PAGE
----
Humanism has grown over the past several decades to include an immense number of varieties. For example, someone can be a "Secular Humanist" or a "Christian Humanist" of develop a completely different "strain" of Humanism. That being said, in general, Humanism promotes the belief in mankind, science and logic. Most Humanists see no need for any type of god because man possesses the power to change, evolve, and discover. Many Humanists believe that if humans simply work together, then problems will be solved without any type of supernatural help or faith. The philosophy stresses concepts such as relative truth and relative morality.
In regards to Larkin, his poetry overall does not represent Humanism. He is far too cynical and matter of fact to promote such a positive worldview. Moreover, when Larkin began studying Thomas Hardy's poetry, he developed a kinship with Hardy's style and themes. Hardy's works generally focus on Existentialism and Naturalism, both rather bleak views of the world; so Larkin's agreement with Hardy also implies that his perspective was much more in line with the negative views of life rather than with the positive philosophies of Humanism or Idealism. Below are two excerpts from his poems "This Be the Verse" and "Church Going" which demonstrate his rather fatalistic worldview.
From "This Be the Verse": "Man hands on misery to man. / It deepens like a coastal shelf. / You get you out as early as you can / And don't have any kids yourself."
The above excerpt demonstrates the Naturalist belief that man is fated to suffer and that there is no escape from that suffering. According to Larkin, humans choose not to have more chidren because they know that their children would face the same doomed life that they are "forced" to live.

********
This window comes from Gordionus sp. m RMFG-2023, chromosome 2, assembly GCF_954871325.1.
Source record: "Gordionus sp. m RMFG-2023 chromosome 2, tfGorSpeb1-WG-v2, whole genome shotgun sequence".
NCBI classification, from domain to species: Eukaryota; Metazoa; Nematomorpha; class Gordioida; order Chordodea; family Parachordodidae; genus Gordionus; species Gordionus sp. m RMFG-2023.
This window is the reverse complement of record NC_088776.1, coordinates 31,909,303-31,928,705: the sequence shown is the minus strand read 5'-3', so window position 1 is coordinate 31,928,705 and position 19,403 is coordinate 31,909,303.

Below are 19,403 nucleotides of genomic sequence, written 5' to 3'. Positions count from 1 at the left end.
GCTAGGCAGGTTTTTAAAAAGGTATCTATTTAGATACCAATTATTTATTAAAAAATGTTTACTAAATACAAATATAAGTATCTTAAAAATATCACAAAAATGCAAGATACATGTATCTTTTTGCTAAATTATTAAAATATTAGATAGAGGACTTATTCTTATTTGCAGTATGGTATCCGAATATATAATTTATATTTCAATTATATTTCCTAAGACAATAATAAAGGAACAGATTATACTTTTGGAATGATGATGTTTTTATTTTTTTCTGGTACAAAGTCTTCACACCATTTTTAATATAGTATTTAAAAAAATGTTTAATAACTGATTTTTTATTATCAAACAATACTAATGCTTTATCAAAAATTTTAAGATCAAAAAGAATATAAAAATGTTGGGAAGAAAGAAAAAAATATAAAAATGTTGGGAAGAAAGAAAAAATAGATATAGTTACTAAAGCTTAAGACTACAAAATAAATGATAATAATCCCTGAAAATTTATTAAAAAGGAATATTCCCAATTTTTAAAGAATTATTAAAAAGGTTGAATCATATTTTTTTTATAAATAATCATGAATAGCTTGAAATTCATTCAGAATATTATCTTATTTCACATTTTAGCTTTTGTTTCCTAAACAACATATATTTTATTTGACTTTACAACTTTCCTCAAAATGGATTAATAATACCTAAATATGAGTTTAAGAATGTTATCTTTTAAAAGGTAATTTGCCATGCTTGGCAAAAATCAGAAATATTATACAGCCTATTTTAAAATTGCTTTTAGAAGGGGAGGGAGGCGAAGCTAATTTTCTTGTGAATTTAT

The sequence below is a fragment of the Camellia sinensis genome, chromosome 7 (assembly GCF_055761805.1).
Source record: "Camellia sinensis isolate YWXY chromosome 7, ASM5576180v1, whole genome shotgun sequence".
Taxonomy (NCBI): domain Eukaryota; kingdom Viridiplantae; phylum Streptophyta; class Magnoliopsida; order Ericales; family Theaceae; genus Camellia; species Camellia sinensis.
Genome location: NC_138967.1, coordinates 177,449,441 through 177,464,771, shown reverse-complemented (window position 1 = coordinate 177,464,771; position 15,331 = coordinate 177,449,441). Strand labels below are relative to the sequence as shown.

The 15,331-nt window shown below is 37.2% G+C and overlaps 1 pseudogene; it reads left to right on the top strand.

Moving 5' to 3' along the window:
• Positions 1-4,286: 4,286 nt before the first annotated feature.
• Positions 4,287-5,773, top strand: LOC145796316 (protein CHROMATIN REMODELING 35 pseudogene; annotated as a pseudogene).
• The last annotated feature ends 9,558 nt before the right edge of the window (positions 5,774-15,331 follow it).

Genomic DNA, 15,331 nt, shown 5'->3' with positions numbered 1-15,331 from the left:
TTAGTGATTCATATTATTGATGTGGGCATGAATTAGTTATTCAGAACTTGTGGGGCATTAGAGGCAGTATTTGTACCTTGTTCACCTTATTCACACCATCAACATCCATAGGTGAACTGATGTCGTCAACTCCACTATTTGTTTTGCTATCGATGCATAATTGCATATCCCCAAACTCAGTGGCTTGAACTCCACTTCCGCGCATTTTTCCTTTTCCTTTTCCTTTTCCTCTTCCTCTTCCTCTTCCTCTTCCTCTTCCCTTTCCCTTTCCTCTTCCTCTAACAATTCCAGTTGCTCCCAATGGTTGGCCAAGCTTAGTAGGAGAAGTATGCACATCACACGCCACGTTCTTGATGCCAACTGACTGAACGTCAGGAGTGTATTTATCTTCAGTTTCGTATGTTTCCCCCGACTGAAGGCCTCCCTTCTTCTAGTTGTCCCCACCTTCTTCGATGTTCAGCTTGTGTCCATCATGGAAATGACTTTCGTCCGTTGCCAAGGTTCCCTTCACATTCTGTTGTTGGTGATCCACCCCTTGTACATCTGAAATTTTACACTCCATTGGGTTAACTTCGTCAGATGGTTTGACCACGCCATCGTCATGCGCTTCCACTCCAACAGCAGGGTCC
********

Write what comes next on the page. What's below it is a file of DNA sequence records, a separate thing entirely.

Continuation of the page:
From "Church Going": "Yet stop I did: in fact I often do, / And always end much at a loss like this, / Wondering what to look for; wondering, too, / When churches fall completely out of use
What we shall turn them into . . ."
This quote from the second stanza of "Church Going" does not represent Humanism because while many Humanists would agree with Larkin that church or religion is unnecessary for mankind, they would not share his bleaker view that his propensity for visiting churches even when he does not know what to do when he goes inside is natural to him. Larkin demonstrates in this poem that for some reason he keeps going to churches to look around but is at a loss when he goes inside. For that reason, he believes that churches will eventually be unused. This idea that God might be out there (Afterall, what makes the poet want to keep going into churches?) but that He is not involved in churches or in humans' lives is very similar to Hardy's Existentialist perspective that a spectator god looks down on the human race but does nothing to help or hinder it.
There are some who think that Phillip Larkin, the post-war English poet, cannot be called a true one hundred per cent humanist - and that this applies to other writers of the same period. Ian Hamilton, for instance, has written about a collection of post-war writers who were seen as not quite clever enough to be labelled as intelligent authors. Neither were they 'humane' in the full sense of the word as their outlook on the world was too narrow in its understanding and had not enough generosity in their literary perspective. In this sense, some do not view Larkin as a full humanist.